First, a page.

2.2. Genetic Material

Parental lines were crossed in a complete Diallel fashion to develop F1 single cross hybrids. The maize hybrids were H1 (Agaiti-85 × Golden), H2 (Agaiti-85 × Soneri), H3 (Agaiti-85 × Sultan), H4 (Golden × Agaiti-85), H5 (Golden × Soneri), H6 (Golden × Sultan), H7 (Soneri × Agaiti-85), H8 (Soneri × Golden), H9 (Soneri × Sultan), H10 (Sultan × Agaiti-85), H11 (Sultan × Golden), and H12 (Sultan × Soneri).

Maize plants were cultivated in the field in a randomized complete block design (RCBD) with five replicates per genotype. Hybrids were evaluated for grain yield in four consecutive crop growing seasons: 2011 and 2012 (February and August). Combined data was used for statistical analysis to reduce effect of crop growing seasons to optimize grain yield and its attributing traits in either of crop growing seasons.

Each plot was of 3 m × 3 m size. Row-to-row and plant-to-plant distances were 75 cm and 15 cm, respectively, with each row having 15 plants. Seed sowing was done using a dibbler. Two seeds/hill of each genotype were sown and after 20 days thinned up to one plant/hill. All recommended cultural and agronomic practices such as howing, mowing, irrigation, fertilizer application, and weeding were done during crop growing seasons.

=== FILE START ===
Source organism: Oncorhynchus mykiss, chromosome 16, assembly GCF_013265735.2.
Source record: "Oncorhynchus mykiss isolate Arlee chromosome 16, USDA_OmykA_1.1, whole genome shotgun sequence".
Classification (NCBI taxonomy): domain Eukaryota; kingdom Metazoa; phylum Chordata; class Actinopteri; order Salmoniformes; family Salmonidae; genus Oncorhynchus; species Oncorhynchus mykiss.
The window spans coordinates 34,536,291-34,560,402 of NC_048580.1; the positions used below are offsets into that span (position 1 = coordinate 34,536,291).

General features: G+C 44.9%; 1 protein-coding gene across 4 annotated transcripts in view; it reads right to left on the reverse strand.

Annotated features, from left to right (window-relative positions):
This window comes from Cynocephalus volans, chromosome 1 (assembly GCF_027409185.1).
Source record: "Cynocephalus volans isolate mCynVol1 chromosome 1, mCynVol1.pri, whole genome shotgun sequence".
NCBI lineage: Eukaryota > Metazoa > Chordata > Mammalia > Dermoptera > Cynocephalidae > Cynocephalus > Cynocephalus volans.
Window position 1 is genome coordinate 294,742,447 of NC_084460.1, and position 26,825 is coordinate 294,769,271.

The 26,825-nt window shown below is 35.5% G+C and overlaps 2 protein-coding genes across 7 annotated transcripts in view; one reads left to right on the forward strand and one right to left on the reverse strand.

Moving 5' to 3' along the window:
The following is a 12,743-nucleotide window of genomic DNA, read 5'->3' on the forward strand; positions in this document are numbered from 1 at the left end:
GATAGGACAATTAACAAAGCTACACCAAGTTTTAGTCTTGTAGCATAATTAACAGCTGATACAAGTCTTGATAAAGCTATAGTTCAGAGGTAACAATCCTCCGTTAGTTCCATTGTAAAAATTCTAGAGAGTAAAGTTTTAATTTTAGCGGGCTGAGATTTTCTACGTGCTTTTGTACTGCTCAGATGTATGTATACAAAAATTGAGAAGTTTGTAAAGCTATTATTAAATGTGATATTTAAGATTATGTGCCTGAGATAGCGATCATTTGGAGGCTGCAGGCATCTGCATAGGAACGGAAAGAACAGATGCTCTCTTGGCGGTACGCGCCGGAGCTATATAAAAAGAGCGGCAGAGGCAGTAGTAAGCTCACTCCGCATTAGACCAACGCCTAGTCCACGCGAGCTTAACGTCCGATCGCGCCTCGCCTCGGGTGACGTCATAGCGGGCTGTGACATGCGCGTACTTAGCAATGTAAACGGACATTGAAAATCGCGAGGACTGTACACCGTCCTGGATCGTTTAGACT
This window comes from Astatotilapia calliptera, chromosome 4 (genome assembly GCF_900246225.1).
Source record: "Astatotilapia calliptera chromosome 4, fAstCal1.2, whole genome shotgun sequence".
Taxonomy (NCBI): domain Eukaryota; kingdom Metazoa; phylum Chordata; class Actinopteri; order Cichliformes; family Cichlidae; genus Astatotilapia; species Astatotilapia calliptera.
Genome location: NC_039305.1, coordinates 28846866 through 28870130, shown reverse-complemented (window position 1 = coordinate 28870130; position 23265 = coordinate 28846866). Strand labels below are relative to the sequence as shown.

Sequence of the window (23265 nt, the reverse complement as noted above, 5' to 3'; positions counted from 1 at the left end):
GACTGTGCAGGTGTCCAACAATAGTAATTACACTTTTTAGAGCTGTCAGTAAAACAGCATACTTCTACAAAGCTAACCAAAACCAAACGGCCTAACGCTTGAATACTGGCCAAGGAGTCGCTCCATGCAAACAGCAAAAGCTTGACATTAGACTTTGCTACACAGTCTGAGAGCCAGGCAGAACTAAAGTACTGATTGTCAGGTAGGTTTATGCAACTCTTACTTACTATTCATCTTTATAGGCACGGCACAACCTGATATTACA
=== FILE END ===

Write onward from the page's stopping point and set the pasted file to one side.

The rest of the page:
Random sampling of 10 plants/plot of each genotype was done to measure the following traits: chlorophyll content (Ch.c.), plant height (PH), stem diameter (SD), fresh stem weight (FSW), number of leaves per plant (nlp), fresh leaves weight (FLW), fresh leaves weight to stem weight ratio (FLSWR), leaf area (LA), leaf length (LL) from acute angle, leaf width (LW), transpiration rate (), leaf temperature (LT), photosynthetic rate (), stomata conductance (), substomata CO2 absorption rate (), and grain yield (GY) per plant. Grain yield was recorded in kilogram per hectare.

2.3. Phenological Data of Maize Crop

The data of different crop growth stages such as seedling emergence, silking and physiological maturity of maize plants were recorded for each experimental plot.

2.4. Green Fodder Yield and Its Partitioning

Plant height, leaf length, and leaf width were measured using a measuring tape. The fresh leaf weight and fresh stem weight were recorded. Digital vernier caliper was used to measure stem diameter by computing average values of measured stem diameters at basal, middle, and top portions.

2.5. Physiological Parameters: Radiation Capture, Leaf Temperature, and CO2 Absorption